This is part two of our analysis of the Yankees’ rotation heading into 2016. In part one we discussed the pluses, perils and change in expectations for: Masahiro Tanaka, Nathan Eovaldi and Michael Pineda. We will round out the rotation options by considering the future of: Ivan Nova, Luis Severino and CC Sabathia.
Pluses: He’s a second year removed from Tommy John surgery and posted a 3.10 ERA with a 1.28 WHIP before the injury in 2013 over 139 innings. It’s unlikely Nova would be counted on to throw more than that as he’s not even guaranteed a spot on the team let alone in the rotation. Still 28-years-old, Nova is still in his prime and perhaps in a walk year can find some of the spark which made him an asset just a couple of years ago.
Perils: Nova has had one season in his career of throwing in more than 25 starts and posting an ERA under 5.00 and that came in 2011 in his rookie year. It’s unrealistic to expect much from a pitcher who had a miserable 2015 season and missed most of 2014. A 4.87 FIP implies Nova pretty much deserved all of the hideous stats he posted with a 5.07 ERA and 1.40 WHIP to go with 3.2 BB/9.
Change From Last Year: Sure, there was concern Nova was coming off of Tommy John going into 2015, but we never doubted his ability to pitch. This season Nova’s health has no concerns but there is legitimately no way to gauge what kind of pitcher he will be and what sort of opportunity he will have. In a walk year, unfortunately, any success Nova has might be more to package him in a trade than to actually help the Yankees’ down the stretch and we consider that a downgrade.
Pluses: Severino looked the part of a future ace, pitching to a 2.89 ERA and 1.20 WHIP along with an 8.1 K/9 in 11 starts. The top prospect will turn 22 right before the season starts and will hope to throw around 180 innings and work on his control to pitch deeper into games. There’s not a lot of downside and unlike most of the starters in the rotation, Severino does not come with a lot of legitimate injury concerns.
Perils: Even with a fully healthy season, Severino won’t be able to exceed around 180 innings in the regular season, which means he will have to miss time, struggle, or get skipped, a lot. Things outside of his control aside, Severino will want to avoid the vaunted “sophomore slump” and can do so by learning how to put away batters better and avoid walks, normal things for a 22-year-old to work on.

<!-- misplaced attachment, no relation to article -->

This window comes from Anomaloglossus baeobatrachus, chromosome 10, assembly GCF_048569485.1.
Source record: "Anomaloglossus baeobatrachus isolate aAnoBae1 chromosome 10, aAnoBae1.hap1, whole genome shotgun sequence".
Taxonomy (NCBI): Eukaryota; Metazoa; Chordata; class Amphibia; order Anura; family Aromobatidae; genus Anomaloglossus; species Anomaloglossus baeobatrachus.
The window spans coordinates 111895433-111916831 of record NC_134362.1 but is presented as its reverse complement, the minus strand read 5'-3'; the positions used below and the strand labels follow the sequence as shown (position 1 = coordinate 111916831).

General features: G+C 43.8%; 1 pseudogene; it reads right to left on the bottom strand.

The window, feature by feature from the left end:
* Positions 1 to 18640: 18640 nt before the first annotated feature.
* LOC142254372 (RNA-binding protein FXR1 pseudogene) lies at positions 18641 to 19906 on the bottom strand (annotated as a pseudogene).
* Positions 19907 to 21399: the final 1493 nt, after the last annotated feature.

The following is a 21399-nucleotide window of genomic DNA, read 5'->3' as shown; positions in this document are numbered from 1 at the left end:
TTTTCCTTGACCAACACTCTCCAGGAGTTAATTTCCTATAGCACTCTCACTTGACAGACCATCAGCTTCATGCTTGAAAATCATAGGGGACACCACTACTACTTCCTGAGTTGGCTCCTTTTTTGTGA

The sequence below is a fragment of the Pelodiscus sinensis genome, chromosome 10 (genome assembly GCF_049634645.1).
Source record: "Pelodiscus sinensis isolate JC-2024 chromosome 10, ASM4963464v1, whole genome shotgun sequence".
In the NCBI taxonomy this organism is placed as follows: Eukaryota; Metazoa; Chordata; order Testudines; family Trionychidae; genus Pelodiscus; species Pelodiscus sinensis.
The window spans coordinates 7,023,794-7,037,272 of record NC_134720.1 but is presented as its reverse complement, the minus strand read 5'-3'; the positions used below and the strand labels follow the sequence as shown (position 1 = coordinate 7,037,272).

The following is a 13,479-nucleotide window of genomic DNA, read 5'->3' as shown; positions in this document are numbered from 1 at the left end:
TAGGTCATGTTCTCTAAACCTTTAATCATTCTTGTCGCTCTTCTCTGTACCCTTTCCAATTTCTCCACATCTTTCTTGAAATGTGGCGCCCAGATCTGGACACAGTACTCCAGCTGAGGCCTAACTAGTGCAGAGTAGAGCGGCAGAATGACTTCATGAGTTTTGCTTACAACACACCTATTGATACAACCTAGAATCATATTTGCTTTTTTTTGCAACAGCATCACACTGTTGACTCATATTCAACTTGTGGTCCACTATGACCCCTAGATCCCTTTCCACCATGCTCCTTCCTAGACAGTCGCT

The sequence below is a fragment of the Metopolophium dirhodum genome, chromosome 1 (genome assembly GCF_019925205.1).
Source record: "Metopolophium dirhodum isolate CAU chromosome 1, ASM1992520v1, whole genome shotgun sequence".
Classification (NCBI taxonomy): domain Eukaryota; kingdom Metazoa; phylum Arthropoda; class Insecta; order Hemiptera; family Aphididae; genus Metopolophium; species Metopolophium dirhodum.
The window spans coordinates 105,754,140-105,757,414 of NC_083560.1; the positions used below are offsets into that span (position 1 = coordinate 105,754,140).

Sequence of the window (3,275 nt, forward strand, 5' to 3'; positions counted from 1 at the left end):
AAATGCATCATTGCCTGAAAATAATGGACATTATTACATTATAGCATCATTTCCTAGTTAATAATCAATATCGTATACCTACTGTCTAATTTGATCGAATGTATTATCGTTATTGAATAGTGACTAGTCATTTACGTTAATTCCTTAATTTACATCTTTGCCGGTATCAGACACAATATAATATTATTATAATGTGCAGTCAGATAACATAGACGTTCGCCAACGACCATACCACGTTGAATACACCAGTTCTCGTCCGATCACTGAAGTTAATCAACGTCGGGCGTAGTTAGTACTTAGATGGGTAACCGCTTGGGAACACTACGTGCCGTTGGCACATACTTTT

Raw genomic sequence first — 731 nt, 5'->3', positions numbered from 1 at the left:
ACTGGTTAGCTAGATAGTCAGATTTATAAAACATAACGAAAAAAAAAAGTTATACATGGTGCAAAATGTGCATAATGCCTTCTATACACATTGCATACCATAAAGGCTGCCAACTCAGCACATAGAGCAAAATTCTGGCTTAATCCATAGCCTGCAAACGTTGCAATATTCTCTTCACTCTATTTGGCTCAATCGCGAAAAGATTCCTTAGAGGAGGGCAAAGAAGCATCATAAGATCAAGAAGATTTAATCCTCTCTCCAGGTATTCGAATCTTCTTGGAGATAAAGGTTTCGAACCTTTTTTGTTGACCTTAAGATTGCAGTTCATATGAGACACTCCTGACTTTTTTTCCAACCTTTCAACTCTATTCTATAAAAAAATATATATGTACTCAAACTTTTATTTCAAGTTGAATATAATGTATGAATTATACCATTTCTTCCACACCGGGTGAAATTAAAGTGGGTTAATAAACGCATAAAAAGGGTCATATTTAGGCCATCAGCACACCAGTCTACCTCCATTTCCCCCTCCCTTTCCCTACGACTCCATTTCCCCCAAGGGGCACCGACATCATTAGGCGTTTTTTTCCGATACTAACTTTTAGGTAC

Change From Last Year: They are drastic. Last year at this time Severino was a high prospect looking to prove himself in the minors by building upon excellent control and developing secondary pitches. By the end of the year he was developing a reputation as a savior of both the Yankees’ farm system and future rotation.
Pluses: Posting 167 innings was a far step in the right direction over 2014 when Sabathia only posted 46 innings before missing the rest of the year with injuries. A 4.73 ERA and 7.4 K/9 to go with a 1.42 WHIP is right on par with Sabathia’s 2013 numbers for what it’s worth. For a pitcher who has battled injuries and now we know, alcohol addiction, as well as weight problems and chronic knee conditions, if Sabathia goes out and throws another 170 innings or so and can keep his ERA in the 4’s that’s about what you should expect and be content with as the big lefty’s career winds down.
Perils: Almost everything. We hope Sabathia found the help he needed for his personal life when he checked into rehab shortly before the playoffs began last October. We hope with a knee brace full time we can see the five start or so glimpse of success we saw from Sabathia late in the year in 2015. We hope his knee, his arm, his personal life, his weight and his numbers since 2012 are all obstacles he can overcome, but the truth of the matter is all of those are perils for a pitcher past his prime and expectations to be anything but a fifth starter would be wildly optimistic.
Change From Last Year: The chronic knee issues didn’t completely derail his career, so there’s that. It’s not so much expectations has changed as much as they have become solidified. Sabathia is no longer a front or middle of the rotation starter and that doesn’t stand to change this season.